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Bean: We shouldn't be surprised if Krug is done in Boston

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With word that the Bruins could be set to trade his negotiating rights (which allows teams to have a head start on others with a free agent), it appears Torey Krug is done in Boston.

It's unfortunate and he'll be very hard to replace, but the Bruins do have a bit of a tell, and that tell suggested we should have been preparing for this.

Going back to the last regime, when Don Sweeney was an assistant GM, to now, where he's in his sixth year as general manager, if a star UFA-to-be is going to come back, the deal will usually be done with plenty of time to spare.

  • Patrice Bergeron, 2010: Signed before his walk year began
  • Zdeno Chara, 2010: Signed before his walk year began
  • Patrice Bergeron, 2013: Signed the offseason before his walk year
  • David Krejci, 2014: Signed before his walk year began
  • Brad Marchand, 2016: Signed before his walk year began

Now here are some impending star UFAs who didn't sign before their deal's final season:

  • Nathan Horton, 2013: left in free agency
  • Johnny Boychuk, 2014: traded before season
  • Milan Lucic, 2015: traded at the draft
  • Loui Eriksson, 2016: left in free agency

So when last fall came and went without Krug extended, the chances of him being more than a self-rental fell. Then COVID-19 happened, messing with the league's finances -- most notably keeping the salary cap flat -- and the uncertainty allowed us to talk ourselves into that maybe meaning his market wouldn't be as robust, and that Krug and the Bruins could still find common ground on a new deal.

Oh well.

So what are the Bruins without Krug? Worse, for sure. Any reluctance to give Krug a big new contract should have been based on the later years of the deal, not the present. In the present, it's hard to imagine next year's roster will be better after subtracting one of the best offensive defensemen in the league in his prime.


The Bruins could try to replace him in free agency. The wild move would be to follow their why-sign-our-guy-when-we-can-get-someone-else-for-the-same-money trend (Loui Eriksson and David Backes; Anton Khudobin and Jaroslav Halak) by chasing Blues captain Alex Pietrangelo at a higher price. That seems very unlikely given that A) Money is tight and B) Pietrangelo is a right defenseman; Krug anchors the left side of Boston's second pair.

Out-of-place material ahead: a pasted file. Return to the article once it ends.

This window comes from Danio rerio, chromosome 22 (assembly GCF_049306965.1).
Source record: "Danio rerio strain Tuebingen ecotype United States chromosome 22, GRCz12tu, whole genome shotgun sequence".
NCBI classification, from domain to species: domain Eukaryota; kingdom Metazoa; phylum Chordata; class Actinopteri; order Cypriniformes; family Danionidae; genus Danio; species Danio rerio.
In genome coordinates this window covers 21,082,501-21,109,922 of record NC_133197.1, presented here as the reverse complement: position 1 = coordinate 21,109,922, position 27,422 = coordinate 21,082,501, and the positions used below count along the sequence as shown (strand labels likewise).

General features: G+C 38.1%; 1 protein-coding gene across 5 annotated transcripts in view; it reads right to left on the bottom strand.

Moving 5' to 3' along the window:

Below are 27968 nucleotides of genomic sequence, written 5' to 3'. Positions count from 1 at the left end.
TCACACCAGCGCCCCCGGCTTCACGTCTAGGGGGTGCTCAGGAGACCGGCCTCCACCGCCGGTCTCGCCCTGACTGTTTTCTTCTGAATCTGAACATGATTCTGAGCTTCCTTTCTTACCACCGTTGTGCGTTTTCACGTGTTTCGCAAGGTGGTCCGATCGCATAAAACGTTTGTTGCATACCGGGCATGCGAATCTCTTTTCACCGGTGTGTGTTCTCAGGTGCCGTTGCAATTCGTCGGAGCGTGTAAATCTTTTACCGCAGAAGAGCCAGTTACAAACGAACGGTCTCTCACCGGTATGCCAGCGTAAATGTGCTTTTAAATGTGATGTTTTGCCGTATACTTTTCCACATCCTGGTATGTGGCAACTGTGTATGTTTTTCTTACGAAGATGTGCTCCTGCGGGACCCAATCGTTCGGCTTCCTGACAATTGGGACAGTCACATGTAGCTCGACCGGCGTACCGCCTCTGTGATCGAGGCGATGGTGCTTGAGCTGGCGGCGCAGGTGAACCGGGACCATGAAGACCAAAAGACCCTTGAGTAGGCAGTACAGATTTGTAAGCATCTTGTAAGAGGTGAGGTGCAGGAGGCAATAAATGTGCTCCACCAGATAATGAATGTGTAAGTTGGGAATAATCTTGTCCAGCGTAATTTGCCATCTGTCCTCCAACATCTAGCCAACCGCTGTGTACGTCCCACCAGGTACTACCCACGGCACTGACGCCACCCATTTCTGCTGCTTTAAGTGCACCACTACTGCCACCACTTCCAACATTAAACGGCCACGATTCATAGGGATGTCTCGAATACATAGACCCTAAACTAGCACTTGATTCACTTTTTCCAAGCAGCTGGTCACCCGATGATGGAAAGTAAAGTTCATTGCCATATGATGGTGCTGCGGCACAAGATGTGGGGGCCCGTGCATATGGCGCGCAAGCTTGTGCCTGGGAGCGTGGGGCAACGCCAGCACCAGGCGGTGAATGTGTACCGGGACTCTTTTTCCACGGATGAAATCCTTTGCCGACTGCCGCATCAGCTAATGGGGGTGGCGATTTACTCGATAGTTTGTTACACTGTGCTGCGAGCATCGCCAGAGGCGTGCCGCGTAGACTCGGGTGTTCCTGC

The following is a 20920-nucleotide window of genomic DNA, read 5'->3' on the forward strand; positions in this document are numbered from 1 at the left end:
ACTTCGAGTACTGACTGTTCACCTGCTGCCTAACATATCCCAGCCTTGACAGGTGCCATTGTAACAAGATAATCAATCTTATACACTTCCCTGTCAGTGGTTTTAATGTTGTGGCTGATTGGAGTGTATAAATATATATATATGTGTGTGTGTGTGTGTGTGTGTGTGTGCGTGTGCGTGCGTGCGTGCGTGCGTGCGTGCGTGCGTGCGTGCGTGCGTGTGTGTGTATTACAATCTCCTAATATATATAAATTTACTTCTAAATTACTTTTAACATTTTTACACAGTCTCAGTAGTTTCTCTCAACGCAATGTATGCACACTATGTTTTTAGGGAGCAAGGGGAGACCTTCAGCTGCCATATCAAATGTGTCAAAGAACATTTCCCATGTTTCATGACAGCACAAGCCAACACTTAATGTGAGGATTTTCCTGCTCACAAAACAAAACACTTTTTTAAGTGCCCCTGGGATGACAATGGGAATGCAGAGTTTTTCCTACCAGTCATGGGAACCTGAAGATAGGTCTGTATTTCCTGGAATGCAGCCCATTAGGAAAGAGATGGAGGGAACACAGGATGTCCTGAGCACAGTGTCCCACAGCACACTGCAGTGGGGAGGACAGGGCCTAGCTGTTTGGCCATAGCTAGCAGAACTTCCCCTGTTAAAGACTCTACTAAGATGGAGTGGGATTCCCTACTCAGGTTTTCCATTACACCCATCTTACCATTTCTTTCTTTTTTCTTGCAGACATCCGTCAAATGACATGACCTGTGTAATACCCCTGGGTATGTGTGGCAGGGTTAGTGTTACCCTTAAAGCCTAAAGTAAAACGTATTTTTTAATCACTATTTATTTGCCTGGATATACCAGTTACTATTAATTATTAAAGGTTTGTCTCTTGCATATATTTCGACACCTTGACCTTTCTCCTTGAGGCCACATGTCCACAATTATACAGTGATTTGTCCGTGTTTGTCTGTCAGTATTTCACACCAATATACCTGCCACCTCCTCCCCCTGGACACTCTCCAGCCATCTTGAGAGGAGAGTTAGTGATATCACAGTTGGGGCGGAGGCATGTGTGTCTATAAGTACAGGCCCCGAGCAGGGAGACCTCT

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In fact -- and this is interesting when looking at the free agent landscape -- Krug is the only top-end left defenseman on the market. The Bruins are set on the right side of their top four; Charlie McAvoy and Brandon Carlo are great fits for their respective roles. Yet if the Bruins try to go out and get either of them a partner, Pietrangelo, T.J. Brodie, Kevin Shattenkirk, Tyson Barrie and Sami Vatanen all play the right side.

An intriguing player might be 28-year-old lefty Erik Gustaffson, who had a freaking monster season in 2018-2019 (60 points in 79 games) and was solid last season between Chicago and Calgary. One-for-one replacement-wise, he'd be the easiest fit given that he could take Krug's spot both to the left of Carlo and on the power play.

Red Light District

Torey Krug (67 goals, 268 assists) has scored the seventh-most points among all defensemen over the last seven years.

That too could be an unlikely match, though. Gustaffson is younger than Krug (28) and has made nothing in his career (an estimated total of $3.46 million in his career, according to Cap Friendly). That could lead to him seeking an AAV of at least what the Bruins were paying Krug ($5.25 million a year), but on a longer-term deal. You'd have to imagine another team would give more than Boston would.

Using an in-house option seems far more likely. Matt Grzelcyk, who will be brought back as a restricted free agent, could bump up to the second pair, then be replaced on the third pairing with a prospect (Jeremy Lauzon, Urho Vaakanainen) or John Moore. Regardless of whether Moore plays, this scenario would keep him in Boston, allowing them to use him in one of their exposed player spots for the Seattle expansion draft.

Should the Bruins not spend money on the back end, that would mean the chunk of money they'd planned on giving Krug -- let's say it's $6.5 million a year, as speculated by TSN -- could be spent on an even more pressing need at the wing.

Boston needs a top-six right wing and middle-six options on both the left and the right. The best fit would be right wing Evgenii Dadonov, who is 31, but has scored 25 goals in each of the last four seasons for Florida. He would play on the right wing of the first or second line, but there will probably be a bidding war given that he's the best available forward not named Taylor Hall.

Should Bruins pursue Taylor Hall in free agency?

Mike Hoffman would be a good second-line left wing, which would bump RFA Jake DeBrusk to the third line, though the Bruins might explore making their second line (David Krejci with DeBrusk and someone else) their third line and promote Charlie Coyle anyway.

The Bruins should have traded for Tyler Toffoli at the deadline, but maybe they'll revisit the player on the open market. He's a middle-six right wing and is still pretty young (turned 28 in April). He's run hot and cold over the years (31 goals in 2015-16, then 16, then 24, then 13, then 24 last season), but would be a great fit in Boston. 

So while Krug's loss will be felt, it does present the Bruins with options on building a more balanced roster, even if they're not as good as they'd be had they retained Krug.

Now watch the Bruins re-sign Krug LMAO.